It’s a pleasure to have Jackson Cordd here today, a very interesting author I’ve just met recently. His most recent novel, Shamrock Green, is due for release from Dreamspinner Press on April 2nd. Welcome, Jackson!
Thank you Lloyd for your interest in my latest novel, Shamrock Green, and for inviting me to talk a bit about it.
I’m thrilled at how the book is already garnering so much attention. When I began writing it, I struggled a bit because the work is much more epic, with a larger cast of characters than any books I’ve ever developed before.
My inspiration for the story came from a trip I took to Ireland in 2012. While touring about the green hills, I learned quite a bit more of the Celtic and Gaelic mythologies, expanding my knowledge of the stories I had heard from my Granny while growing up. Naturally, such a Granny also became part of the back-story for the main character, Hank Lear.
As for the magical elements in the story, I decided to stick closer to what I thought might be real possibilities, by postulating that the Fae are energy creatures that reach our world through a portal from a dimension of pure energy. So what the humans in the story perceive as ‘magic,’ is merely the Fae manipulations of energy to change their appearance or create plasma balls.
The story also involves several concepts of psychic ‘gifts’ in the forms of psychometry, empathy, projection, and premonitions. As part of his hero’s journey, I gave the character Hank a budding empathic gift.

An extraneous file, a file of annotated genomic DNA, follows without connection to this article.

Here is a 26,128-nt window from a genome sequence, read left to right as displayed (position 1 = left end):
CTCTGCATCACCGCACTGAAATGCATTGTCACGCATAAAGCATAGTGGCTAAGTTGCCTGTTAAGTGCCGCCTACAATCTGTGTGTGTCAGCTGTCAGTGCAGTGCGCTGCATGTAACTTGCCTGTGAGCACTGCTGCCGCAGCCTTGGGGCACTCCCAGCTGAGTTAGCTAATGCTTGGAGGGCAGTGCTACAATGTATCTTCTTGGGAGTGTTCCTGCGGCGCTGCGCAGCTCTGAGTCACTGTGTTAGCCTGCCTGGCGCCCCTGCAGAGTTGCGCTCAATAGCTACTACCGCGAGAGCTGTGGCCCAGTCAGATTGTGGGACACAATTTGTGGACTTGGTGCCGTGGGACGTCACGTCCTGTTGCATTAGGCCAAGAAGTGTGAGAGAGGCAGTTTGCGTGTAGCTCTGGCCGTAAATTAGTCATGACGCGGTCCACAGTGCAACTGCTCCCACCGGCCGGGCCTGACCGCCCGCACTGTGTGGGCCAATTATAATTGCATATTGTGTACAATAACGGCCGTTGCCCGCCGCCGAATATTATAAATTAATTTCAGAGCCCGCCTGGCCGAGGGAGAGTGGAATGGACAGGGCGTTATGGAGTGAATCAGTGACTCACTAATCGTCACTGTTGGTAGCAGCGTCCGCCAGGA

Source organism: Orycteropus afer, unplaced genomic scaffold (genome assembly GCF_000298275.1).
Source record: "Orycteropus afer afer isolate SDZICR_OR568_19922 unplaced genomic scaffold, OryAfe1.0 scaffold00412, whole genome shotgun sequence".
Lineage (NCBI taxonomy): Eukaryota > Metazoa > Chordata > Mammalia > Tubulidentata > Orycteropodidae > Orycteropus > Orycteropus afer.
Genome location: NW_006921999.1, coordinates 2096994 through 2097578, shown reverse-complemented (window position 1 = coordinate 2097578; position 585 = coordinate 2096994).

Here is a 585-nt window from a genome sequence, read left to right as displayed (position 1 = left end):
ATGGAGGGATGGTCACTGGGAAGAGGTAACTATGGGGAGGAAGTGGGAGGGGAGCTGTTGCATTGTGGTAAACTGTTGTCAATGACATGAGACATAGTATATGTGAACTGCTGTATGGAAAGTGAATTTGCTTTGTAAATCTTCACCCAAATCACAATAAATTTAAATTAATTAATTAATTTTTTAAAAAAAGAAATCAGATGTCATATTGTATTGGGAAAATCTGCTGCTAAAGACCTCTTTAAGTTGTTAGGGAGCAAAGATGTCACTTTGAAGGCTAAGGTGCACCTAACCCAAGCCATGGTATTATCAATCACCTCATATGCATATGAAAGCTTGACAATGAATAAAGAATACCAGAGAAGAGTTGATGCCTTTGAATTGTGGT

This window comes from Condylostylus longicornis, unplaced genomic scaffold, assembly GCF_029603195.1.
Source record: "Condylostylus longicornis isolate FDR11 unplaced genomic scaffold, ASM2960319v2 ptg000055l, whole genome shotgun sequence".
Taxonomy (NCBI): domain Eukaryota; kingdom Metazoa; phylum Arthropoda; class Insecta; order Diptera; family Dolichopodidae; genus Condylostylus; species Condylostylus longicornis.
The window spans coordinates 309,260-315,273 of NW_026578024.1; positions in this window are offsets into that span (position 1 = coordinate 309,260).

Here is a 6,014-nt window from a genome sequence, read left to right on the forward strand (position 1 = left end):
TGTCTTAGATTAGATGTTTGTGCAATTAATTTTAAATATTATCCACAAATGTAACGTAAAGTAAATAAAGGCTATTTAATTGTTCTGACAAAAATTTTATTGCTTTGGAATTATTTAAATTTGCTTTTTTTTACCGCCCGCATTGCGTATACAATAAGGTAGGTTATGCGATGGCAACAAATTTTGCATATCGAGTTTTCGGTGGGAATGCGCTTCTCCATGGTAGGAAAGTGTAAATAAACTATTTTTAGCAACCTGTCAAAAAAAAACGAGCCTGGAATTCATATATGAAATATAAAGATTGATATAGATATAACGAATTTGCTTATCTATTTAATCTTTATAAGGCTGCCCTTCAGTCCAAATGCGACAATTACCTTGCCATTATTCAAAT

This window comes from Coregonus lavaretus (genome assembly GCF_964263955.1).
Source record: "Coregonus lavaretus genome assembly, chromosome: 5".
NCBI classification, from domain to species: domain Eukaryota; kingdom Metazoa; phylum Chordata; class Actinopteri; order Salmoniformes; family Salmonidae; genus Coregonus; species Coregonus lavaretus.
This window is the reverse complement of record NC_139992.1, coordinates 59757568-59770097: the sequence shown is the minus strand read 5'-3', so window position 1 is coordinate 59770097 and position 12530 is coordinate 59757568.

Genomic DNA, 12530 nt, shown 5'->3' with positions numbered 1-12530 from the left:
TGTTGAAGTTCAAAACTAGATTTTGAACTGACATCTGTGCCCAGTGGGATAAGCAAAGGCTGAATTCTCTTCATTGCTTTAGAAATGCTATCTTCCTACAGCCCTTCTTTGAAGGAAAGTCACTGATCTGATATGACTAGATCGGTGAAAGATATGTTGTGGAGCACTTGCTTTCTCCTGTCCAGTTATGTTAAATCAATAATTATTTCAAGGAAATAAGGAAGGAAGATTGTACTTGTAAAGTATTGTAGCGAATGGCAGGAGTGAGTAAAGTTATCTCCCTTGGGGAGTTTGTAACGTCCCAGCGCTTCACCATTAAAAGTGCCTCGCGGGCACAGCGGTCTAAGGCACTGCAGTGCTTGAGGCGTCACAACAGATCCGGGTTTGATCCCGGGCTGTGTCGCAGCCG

I know many readers may consider such talents to be magic or mere fiction, but I have had personal experience with all of those gifts, most notably the empathy. As far back as I can remember, I’ve always been sensitive to the emotions around me, sometimes to the point of being overwhelmed. Most of the time I think of the empathy as a blessing, but I must admit there have been times when it felt more like a curse to be constantly bombarded with feelings that weren’t mine.
For the antagonist of the tale, I chose to have a misguided dullahan be the primary force. He enlists a phouka as a reluctant sidekick, by promising to grant him a pleasing human form.
The main conflict begins in the back-story in the early 1200’s, when an important human wedding brings together the factions of the green and blue Fae, who bestow their Fae gifts upon the wedding attendees, creating a group named ‘The Ten Families.’
Infuriated that the Fae are mingling and sharing so openly with the worthless humans, the dullahan orchestrates the theft of the bride’s wedding ring, then later circulates rumors that the bride lost her ring during an illicit affair. He continues fanning the tense flames heating up between the families and factions, eventually leading to a huge conflict later called ‘The Tempest.’ For the next few hundred years, the dullahan continues creating strife and trying to close the portals and end all of the unnatural co-mingling of the Fae and humans.
The novel picks up the story in modern Dublin, when nine of the families, aligned in a group calling themselves ‘The Antiquer’s Guild’ continue fighting the dullahan, who has since co-opted the church in his quest to end the unnatural behavior.